Few of us possess carpets; those of us who did not used to buy rush mats which the squaws made, and which answered very well while they lasted. One winter I covered my floor with buffalo robes (of these every settler had a supply), purchasing them from the Indians who lived south of the Platte River. I used also to buy buffalo moccasins of the squaws and wear them over my shoes in the winter, which, though awkward and clumsy, were quite comfortable. Of clothing , most of us brought a bountiful supply from the East, so did not suffer in that respect. But the larder, to keep that filled with the most common articles of every-day use was beyond most of us. Omaha was the base of our supplies, and it took three days to make the trip, one to go down, one to do the trading in, and the third to drive home. So our shopping expeditions were few and far between. As long as a cent remained in the purse the first year we lived comfortable, but there came a day, alas, when the purse became empty - not only that but the flour barrel also; and the coffee canister, and the tea canister, also the sugar bucket. In fact we had nothing in the house but potatoes and salt.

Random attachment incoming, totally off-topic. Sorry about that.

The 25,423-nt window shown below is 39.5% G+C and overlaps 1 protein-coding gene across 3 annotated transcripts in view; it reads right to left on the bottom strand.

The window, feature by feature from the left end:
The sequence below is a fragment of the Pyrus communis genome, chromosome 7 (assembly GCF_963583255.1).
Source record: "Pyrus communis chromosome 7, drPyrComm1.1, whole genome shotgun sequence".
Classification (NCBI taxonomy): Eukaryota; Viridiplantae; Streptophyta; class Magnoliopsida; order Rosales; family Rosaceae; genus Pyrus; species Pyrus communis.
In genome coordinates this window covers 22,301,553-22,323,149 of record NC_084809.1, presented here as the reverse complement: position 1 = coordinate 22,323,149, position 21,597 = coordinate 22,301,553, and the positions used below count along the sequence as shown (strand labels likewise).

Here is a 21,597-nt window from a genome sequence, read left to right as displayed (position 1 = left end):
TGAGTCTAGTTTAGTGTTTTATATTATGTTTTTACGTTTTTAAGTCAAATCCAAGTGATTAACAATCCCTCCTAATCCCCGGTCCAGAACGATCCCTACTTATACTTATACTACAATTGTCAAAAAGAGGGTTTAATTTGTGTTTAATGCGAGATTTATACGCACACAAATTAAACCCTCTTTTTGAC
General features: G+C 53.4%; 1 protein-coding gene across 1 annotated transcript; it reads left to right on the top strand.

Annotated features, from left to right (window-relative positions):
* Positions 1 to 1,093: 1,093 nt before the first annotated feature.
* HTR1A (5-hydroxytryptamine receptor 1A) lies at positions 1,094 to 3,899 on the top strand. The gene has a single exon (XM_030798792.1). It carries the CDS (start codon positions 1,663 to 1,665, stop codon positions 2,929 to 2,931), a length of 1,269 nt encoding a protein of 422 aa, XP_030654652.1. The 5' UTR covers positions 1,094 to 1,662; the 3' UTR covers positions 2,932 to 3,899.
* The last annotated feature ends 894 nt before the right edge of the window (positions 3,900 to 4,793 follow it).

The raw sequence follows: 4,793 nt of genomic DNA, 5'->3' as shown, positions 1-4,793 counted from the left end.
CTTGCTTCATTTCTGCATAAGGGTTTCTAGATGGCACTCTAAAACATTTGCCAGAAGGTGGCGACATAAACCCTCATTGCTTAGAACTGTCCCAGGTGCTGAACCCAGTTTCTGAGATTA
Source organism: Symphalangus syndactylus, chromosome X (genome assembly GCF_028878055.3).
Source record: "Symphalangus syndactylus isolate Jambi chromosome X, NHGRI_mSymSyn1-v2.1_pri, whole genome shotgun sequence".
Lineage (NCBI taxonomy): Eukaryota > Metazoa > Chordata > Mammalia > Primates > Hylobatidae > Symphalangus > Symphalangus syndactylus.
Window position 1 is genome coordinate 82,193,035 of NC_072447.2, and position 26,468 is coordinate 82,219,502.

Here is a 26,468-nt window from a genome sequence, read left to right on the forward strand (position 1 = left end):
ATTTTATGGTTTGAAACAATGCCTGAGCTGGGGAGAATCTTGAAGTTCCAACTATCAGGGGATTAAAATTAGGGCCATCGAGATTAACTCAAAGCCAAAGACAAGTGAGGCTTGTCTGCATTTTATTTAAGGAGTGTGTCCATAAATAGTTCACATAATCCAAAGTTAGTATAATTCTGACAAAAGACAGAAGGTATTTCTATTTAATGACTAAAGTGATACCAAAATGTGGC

We had a quantity of corn we procured of the Indians, a much softer variety of corn than the dent of corn today, and it made a fine meal. But there was no mill to grind it nearer than Bellevue, south of Omaha, and we could not wait for a team to make the trip there and back, so an uncle with an inventive turn of mind took a tin milkpan, and with a nail punched the bottom full of holes, as close together as they could possibly be put. Turning the pan upside down upon the table, the ears were scraped backward and forward over the rough surface and the particles thus scraped off formed the meal, which made all the bread we had for many days. I might add, for the benefit of the cooks of today, that having no cow, we had no milk or butter; owning no hens we had no eggs. That cornbread was mixed with water and a little saleratus was added. I will not vouch for its lighness!